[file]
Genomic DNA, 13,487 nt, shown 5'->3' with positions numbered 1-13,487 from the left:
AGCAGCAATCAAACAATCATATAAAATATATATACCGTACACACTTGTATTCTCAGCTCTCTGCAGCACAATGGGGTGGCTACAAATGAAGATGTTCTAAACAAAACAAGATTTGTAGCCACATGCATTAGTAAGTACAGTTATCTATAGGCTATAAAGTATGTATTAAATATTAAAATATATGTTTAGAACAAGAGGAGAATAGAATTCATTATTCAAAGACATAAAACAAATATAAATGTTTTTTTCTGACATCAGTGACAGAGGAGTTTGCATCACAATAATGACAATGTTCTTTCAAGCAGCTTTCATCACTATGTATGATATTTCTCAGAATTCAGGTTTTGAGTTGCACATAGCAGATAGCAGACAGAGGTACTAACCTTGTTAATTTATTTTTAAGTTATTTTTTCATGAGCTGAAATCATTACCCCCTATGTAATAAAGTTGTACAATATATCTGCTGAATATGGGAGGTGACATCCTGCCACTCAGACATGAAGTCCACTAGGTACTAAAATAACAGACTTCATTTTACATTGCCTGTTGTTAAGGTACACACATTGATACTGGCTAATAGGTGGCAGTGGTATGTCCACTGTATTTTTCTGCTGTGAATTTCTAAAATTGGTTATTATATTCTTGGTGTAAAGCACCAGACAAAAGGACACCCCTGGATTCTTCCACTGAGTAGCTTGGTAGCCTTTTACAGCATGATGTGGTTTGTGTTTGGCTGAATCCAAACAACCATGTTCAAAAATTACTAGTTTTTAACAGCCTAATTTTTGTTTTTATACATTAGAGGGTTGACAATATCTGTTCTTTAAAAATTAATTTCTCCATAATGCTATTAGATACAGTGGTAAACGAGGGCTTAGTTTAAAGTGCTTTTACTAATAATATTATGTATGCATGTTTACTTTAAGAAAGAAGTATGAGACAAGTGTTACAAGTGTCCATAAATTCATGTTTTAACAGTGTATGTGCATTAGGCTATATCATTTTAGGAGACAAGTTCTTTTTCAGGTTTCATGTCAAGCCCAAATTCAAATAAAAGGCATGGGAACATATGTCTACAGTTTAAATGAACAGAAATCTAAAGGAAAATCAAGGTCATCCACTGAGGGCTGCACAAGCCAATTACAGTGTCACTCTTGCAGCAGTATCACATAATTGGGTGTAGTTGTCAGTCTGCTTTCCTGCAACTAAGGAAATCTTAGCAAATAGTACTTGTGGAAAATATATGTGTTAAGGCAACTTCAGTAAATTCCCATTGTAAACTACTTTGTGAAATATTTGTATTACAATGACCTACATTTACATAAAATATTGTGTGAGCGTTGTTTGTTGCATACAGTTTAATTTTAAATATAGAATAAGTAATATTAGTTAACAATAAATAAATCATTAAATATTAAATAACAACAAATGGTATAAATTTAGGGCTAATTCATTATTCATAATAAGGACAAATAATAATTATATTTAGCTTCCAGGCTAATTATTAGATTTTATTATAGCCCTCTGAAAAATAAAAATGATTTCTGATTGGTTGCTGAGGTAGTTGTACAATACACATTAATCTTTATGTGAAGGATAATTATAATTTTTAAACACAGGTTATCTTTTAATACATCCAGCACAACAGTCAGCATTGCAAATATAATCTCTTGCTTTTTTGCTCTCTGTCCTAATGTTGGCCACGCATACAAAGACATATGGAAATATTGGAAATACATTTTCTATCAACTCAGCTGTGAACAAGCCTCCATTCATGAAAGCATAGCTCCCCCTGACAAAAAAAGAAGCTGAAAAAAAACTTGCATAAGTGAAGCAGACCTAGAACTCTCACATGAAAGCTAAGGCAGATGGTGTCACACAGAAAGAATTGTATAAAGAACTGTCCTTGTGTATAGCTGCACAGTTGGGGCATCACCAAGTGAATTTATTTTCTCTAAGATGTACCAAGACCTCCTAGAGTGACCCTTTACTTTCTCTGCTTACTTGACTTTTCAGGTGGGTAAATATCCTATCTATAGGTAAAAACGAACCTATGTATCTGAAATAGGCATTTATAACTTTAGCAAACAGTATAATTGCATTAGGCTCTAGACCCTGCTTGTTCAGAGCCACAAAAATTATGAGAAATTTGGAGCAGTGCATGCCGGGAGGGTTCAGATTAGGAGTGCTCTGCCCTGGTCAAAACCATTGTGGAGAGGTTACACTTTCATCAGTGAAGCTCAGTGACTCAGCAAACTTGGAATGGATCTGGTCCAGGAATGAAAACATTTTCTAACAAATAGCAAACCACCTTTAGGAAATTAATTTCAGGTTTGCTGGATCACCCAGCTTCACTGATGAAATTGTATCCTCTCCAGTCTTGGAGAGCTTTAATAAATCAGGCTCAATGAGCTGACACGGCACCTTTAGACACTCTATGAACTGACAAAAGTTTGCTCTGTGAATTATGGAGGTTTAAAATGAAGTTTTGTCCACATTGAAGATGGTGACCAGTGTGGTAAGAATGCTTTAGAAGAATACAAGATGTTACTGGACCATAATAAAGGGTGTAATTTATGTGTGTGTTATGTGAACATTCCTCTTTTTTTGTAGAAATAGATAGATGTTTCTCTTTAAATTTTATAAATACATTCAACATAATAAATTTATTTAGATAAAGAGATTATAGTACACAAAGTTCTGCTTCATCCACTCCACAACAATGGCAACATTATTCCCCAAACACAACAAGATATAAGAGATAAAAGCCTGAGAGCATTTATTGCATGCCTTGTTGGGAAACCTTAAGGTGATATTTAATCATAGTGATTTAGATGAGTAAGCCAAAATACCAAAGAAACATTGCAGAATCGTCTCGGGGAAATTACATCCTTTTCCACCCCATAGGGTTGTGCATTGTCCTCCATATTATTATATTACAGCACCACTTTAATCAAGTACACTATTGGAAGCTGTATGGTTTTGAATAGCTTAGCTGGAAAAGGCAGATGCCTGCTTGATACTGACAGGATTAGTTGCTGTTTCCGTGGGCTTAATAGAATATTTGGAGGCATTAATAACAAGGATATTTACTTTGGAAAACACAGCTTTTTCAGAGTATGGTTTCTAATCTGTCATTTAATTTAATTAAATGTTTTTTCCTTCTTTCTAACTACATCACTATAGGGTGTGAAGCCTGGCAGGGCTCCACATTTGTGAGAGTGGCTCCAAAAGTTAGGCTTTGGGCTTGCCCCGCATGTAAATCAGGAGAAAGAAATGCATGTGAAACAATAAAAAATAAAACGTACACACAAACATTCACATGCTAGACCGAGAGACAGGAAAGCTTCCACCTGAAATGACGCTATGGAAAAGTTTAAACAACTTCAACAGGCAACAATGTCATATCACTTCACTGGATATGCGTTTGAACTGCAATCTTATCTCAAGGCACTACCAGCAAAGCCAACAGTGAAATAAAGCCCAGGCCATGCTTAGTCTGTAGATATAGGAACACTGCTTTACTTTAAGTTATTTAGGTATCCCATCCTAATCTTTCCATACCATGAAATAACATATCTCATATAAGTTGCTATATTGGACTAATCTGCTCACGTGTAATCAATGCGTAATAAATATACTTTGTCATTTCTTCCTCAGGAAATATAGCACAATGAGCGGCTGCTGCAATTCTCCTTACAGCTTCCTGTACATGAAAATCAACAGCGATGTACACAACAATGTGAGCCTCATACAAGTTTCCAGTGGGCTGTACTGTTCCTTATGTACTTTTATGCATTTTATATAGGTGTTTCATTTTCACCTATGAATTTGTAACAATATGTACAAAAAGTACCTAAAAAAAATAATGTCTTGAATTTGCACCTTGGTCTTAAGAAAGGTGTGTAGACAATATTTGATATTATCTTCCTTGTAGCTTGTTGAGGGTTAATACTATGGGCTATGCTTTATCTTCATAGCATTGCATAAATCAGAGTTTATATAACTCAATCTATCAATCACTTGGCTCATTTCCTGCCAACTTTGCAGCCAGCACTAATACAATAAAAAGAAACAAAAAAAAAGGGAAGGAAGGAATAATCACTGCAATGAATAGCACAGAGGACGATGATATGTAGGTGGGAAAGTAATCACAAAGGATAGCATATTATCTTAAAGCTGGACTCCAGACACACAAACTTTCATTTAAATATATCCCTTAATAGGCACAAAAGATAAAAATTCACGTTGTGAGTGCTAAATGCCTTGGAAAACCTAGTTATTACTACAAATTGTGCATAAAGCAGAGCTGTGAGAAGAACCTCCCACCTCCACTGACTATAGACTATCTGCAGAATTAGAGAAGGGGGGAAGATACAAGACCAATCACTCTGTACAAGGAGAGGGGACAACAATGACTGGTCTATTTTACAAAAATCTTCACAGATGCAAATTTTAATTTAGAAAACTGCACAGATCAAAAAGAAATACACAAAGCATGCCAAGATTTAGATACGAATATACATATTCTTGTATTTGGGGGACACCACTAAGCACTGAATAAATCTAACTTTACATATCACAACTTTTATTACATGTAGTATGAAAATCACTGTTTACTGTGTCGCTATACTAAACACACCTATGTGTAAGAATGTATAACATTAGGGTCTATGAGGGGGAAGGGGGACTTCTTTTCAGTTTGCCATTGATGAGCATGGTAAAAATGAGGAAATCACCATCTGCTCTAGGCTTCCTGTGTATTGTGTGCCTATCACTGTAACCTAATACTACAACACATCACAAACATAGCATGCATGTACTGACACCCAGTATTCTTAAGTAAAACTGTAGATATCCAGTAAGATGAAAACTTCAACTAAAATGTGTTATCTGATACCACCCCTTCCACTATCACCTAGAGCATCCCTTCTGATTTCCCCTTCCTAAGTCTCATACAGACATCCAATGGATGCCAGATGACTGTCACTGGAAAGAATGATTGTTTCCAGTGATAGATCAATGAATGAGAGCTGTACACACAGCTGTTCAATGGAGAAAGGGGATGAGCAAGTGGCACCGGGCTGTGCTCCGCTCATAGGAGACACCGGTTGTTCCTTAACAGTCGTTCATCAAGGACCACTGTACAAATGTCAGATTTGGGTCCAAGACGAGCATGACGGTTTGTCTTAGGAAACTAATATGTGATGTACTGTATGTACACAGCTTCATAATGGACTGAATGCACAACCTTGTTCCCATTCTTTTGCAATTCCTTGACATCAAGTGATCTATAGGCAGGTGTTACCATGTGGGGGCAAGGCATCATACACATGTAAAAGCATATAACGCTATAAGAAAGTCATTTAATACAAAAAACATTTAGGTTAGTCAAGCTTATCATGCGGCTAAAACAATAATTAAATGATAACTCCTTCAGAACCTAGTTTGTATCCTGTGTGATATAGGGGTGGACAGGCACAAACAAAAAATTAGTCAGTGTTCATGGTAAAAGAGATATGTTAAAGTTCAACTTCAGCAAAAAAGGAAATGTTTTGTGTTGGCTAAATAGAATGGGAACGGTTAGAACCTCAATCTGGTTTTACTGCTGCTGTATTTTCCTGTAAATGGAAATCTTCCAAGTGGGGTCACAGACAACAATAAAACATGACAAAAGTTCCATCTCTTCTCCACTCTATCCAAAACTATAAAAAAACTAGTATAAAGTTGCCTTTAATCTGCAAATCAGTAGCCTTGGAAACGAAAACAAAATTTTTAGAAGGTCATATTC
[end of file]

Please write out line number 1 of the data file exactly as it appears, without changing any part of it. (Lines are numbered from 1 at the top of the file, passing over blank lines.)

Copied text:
Genomic DNA, 13,487 nt, shown 5'->3' with positions numbered 1-13,487 from the left: